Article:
You see what’s going on here? Jesus is the Son of God, sent by God to the tenants of his vineyard, asking for the fruit of holiness and faithfulness. But what does he get instead? Leaders who are in love with their own power. People who assume they’re on the inside track with God, but there’s very little real love of God in their hearts, and very little practice of love in their lives. They have the name of God’s people, but actually they love something else more than God. And because of that, the vineyard will be taken from them and given to someone else. By the time Matthew wrote his gospel, the message of Jesus had gone out to the Gentile world, and Gentiles were pouring into the church, full of the joy of Christ and the power of the Holy Spirit. But the majority of the original invitees – Israel – continued to reject Jesus and his message.

And that brings us to today’s parable. A wedding banquet was a common symbol for the kingdom of God in the time of Jesus. This is the marriage of earth and heaven! For so many people God seems far away; his presence is just a dream they long for, not a daily reality! But Jesus has come to change that; he’s come among us to reconcile us with God and one another. Already the work of reconciliation has begun; Jesus has gone to the Cross out of love for all people, forgiving us rather than taking revenge on us. Now the invitations are going out to all the world: Come to the feast! Any day now, it’s going to take place!

In the time of Jesus there were no clocks, so you couldn’t say “Come to the wedding banquet next Saturday at 3.00 p.m.” Preliminary invitations would go out, but when the actual day came people just had to make sure they were ready. When the food was cooked and everything was prepared, the servants would go out again: “The feast is ready – come and enjoy it!”

That’s what happens in Jesus’ story. The original invitees are the people of Israel, and especially their leaders. They know there’s a seat at the banquet for them, ready to be claimed. But when the time actually comes, suddenly they aren’t interested. “But they made light of it and went away, one to his farm, another to his business, while the rest seized his slaves, maltreated them, and killed them” (vv.5-6). Luke’s version of the story goes into more detail:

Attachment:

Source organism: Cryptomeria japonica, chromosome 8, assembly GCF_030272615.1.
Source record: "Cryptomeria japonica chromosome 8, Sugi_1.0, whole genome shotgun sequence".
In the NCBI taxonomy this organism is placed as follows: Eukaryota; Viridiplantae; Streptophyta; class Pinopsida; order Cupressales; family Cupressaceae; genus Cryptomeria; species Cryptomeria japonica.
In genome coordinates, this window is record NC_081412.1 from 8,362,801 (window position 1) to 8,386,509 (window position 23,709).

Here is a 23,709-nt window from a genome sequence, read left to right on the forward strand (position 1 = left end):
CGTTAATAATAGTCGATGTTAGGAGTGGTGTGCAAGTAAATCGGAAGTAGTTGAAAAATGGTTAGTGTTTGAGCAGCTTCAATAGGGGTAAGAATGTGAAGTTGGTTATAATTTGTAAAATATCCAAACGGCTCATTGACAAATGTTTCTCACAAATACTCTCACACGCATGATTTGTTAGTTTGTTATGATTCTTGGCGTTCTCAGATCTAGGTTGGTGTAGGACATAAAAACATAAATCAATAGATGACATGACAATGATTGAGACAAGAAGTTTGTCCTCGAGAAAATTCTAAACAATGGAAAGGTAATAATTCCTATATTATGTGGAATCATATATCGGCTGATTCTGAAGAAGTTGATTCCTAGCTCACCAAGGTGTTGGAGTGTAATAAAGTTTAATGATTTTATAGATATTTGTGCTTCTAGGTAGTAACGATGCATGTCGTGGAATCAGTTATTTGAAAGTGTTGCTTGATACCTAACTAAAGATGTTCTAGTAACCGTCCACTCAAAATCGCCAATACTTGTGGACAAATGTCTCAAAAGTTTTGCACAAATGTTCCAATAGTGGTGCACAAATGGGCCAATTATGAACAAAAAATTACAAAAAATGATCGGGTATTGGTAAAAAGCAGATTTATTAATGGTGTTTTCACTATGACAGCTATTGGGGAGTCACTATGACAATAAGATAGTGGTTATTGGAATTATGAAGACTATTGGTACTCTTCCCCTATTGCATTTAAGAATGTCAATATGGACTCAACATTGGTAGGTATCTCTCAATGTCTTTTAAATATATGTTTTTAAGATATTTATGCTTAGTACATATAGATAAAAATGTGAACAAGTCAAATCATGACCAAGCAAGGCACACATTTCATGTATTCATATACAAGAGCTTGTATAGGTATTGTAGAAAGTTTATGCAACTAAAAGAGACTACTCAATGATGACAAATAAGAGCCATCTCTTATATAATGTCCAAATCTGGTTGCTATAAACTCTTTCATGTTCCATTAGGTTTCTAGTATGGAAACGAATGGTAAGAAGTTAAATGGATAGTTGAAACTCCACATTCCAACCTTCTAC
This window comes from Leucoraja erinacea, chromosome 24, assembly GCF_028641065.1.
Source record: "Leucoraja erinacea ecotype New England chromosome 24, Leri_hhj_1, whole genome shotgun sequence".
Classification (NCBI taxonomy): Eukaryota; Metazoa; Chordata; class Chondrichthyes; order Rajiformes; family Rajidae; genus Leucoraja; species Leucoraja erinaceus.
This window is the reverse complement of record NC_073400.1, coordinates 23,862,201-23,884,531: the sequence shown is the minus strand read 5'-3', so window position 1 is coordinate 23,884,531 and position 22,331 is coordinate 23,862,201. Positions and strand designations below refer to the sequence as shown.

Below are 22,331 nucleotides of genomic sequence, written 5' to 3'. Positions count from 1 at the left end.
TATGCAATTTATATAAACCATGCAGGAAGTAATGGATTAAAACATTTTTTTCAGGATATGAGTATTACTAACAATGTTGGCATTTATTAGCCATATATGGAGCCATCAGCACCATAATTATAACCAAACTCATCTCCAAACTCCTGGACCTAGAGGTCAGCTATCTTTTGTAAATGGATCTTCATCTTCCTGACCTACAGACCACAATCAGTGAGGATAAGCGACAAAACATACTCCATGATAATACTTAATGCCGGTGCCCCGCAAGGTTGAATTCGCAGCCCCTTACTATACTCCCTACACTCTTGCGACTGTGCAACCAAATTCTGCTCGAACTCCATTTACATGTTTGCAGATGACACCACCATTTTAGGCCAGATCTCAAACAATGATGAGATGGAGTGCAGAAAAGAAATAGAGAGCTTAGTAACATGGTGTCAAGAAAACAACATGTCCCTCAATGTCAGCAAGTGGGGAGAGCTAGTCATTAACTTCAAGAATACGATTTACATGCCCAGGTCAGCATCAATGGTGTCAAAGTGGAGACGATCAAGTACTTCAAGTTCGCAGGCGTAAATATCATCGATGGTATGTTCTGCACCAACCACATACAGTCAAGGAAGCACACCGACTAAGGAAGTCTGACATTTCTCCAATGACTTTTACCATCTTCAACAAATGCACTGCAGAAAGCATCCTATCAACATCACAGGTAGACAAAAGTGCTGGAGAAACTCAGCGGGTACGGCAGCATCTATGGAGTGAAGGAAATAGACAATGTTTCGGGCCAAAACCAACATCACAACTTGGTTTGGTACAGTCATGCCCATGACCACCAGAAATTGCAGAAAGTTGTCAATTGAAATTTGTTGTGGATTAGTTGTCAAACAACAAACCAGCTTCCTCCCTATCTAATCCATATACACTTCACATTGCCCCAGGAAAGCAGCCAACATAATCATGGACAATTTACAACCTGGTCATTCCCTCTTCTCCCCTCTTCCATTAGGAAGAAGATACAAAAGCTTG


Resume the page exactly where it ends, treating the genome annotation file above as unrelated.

‘But they all alike began to make excuses. The first said to him, “I have bought a piece of land, and I must go out and see it; please accept my apologies”. Another said, “I have bought five yoke of oxen, and I am going to try them out; please accept my apologies”. Another said, “I have just been married, and therefore I cannot come”’ (Luke 14:18-20).

So these are folks who have accepted the original invitation, but when the day arrives, they suddenly find that they have something better to do. Their love for the King and his Son takes second place: there’s business to take care of, land to buy, people to please. God will understand, won’t he?

Let me ask you: who is really being hurt here?

Consider this: Long before anything existed – long before there was even a ‘long before’ – there was God. God has always existed. God is three in one and one in three, a perfect community, full of love and totally satisfied. It’s impossible to imagine God being dependant on us for happiness. God had no needs that God could not take care of. All joy, all love, all life, was in God, to a degree that would fry our brains if we tried to imagine it.

But then God decided to create. And what God created was vast. We can’t even take in the sort of numbers involved. Millions of light years. Billions of stars. Fourteen billion years between the big bang and us. Stars spinning. Planets orbiting. We feeble little humans have only begun to explore it all, even with all our modern scientific knowledge.

This is the God who in joy decides that earth needs five hundred thousand species of beetles! The God who puts the most beautiful creatures on the planet down in the depths of the ocean where it’s totally dark, where no one can see them except him. The God who designed the incredible mystery of DNA. The God who created Mount Robson, who thought dinosaurs were a cool idea, who defies artistic rules and paints the skyline in orange and gold in incredible sunsets.

Wouldn’t you love to know a God like that? I mean, it’s a scary thought, given how much power he must have, but the thought of actually having a relationship with that God - learning from him – living your life in his company – doesn’t it get your heart beating just a little bit faster?